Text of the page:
Viral Respiratory Disease in Cats

When the discharge is thick and mucilaginous, it is often an early warning sign of a much more serious condition or complex. Your cat may be suffering from a respiratory disease and should receive professional treatment as soon as possible. For example, Feline Herpes Virus can cause recurrent and chronic nasal discharges in cats.

Bacterial Infection Causing Chronic Nasal Discharge in Cats

If the discharge is thick, yellow, and malodorous, it may mean your pet has a bacterial infection. Once again, these are serious issues to be addressed by professional veterinarians.

Progression of Chronic Nasal Discharge in Cats

Whether the infection is viral or bacterial, the discharge generally starts out as a watery fluid and then gets thicker and thicker as the infection spreads. The final stage produces a flavescent, purulent discharge, which means your pet is one sick kitty.

Causes and Secondary Symptoms of Chronic Nasal Discharge in Cats

The common housecat is the result of millions of years of evolution and adaptation. For most of their history, cats survived by catching and eating small prey. Eating these animals whole actually helped keep their teeth clean. But when the feline was domesticated, it had to adapt to a new diet. As nutritious as most of these foods may be, they can increase the risk of plaque and tartar buildup. And carious teeth can result in infections.  Dental problems are, in fact, a common cause of chronic nasal discharge in cats, which is why you should inspect your pet’s teeth on a regular basis. If there is any dental damage or a fetid smell, take your cat to see his or her doctor as soon as possible.

In extreme cases of this unpleasant ailment, your feline friend will experience a whole host of secondary symptoms. These include drooling, eye discharge, coughing, loss of appetite, fever, coughing, and mouth sores. If your pet exhibits one or more of these symptoms, it may mean your cat has feline viral respiratory disease.

Another surefire sign something is wrong is when a cat breathes noisily or through his or her mouth. Felines are simply not designed to be mouth breathers and they generally avoid it at all costs. If you cat is breathing orally, it may mean the nostrils are blocked by swollen membranes. Any cat having problems breathing should be examined immediately.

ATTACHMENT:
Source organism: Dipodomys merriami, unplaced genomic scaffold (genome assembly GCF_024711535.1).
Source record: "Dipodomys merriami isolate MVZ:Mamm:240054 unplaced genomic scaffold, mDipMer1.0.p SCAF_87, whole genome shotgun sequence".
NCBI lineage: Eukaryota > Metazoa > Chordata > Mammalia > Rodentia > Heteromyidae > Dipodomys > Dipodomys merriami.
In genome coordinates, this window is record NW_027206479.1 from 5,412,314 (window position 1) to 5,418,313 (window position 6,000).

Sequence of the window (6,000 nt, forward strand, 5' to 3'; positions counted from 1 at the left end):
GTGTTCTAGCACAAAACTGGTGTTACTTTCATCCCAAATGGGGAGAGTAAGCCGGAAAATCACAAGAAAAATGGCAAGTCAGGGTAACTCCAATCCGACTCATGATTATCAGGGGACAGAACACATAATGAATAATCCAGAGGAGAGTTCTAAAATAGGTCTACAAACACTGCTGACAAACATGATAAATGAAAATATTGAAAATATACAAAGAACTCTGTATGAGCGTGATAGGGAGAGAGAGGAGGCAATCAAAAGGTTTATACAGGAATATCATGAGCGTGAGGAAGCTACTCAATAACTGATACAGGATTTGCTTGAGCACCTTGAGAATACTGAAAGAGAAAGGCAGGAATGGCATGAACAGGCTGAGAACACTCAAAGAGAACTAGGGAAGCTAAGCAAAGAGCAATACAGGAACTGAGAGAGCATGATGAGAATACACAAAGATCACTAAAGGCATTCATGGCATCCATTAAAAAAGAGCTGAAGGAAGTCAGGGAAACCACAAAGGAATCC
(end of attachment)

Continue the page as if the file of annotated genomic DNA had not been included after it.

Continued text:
When a nasal infection occurs, your pet’s olfactory sense may also be affected, which can and often does result in a loss of appetite.  Whether viral or bacterial, these infections can cause sneezing, stertorous breathing, and nasal discharge. On occasion, the nasal infection may spread from the frontal sinus and may result in infected teeth. They may also become carries of herpesvirus, which is a chronic condition reactivated during periods of extreme stress.

Treatment of Chronic Nasal Discharge in Cats

Restoring breathing and preventing infection are always the main objectives when chronic nasal discharge is the issue.  The sick cat should be isolated from other animals, since the disease is contagious. If the discharge is watery, gently wipe the nostrils with a cotton ball to prevent irritation and blockage. Baby oil or pure moisturizing lotions can also guard against cracking and drying of the outside of the nose. If you have a humidifier or a vaporizer, the device can be used to help loosen up the discharge and help restore normal function to the mucus membranes.

If, however, your cat has a thick, yellowish discharge that also smells, your cat will require professional attention. Your veterinarian will almost certainly put your cat on a battery of antibiotics to fight the infection and restore balance to the system. These serious medical issues should never be handled at home with rumored remedies.

Long-term administration of a supplemental lysine may help reduce the symptoms of chronic nasal discharge when caused by Feline Herpes Virus. If your pet’s veterinarian has recommended a product containing L-lysine, please consider these products available at VetRxDirect:

Has your cat suffered from chronic nasal discharge? What was the cause? Let us know in the comments section below so we all know when it’s time to get our feline friend to the doctor.

Keep your nose clean,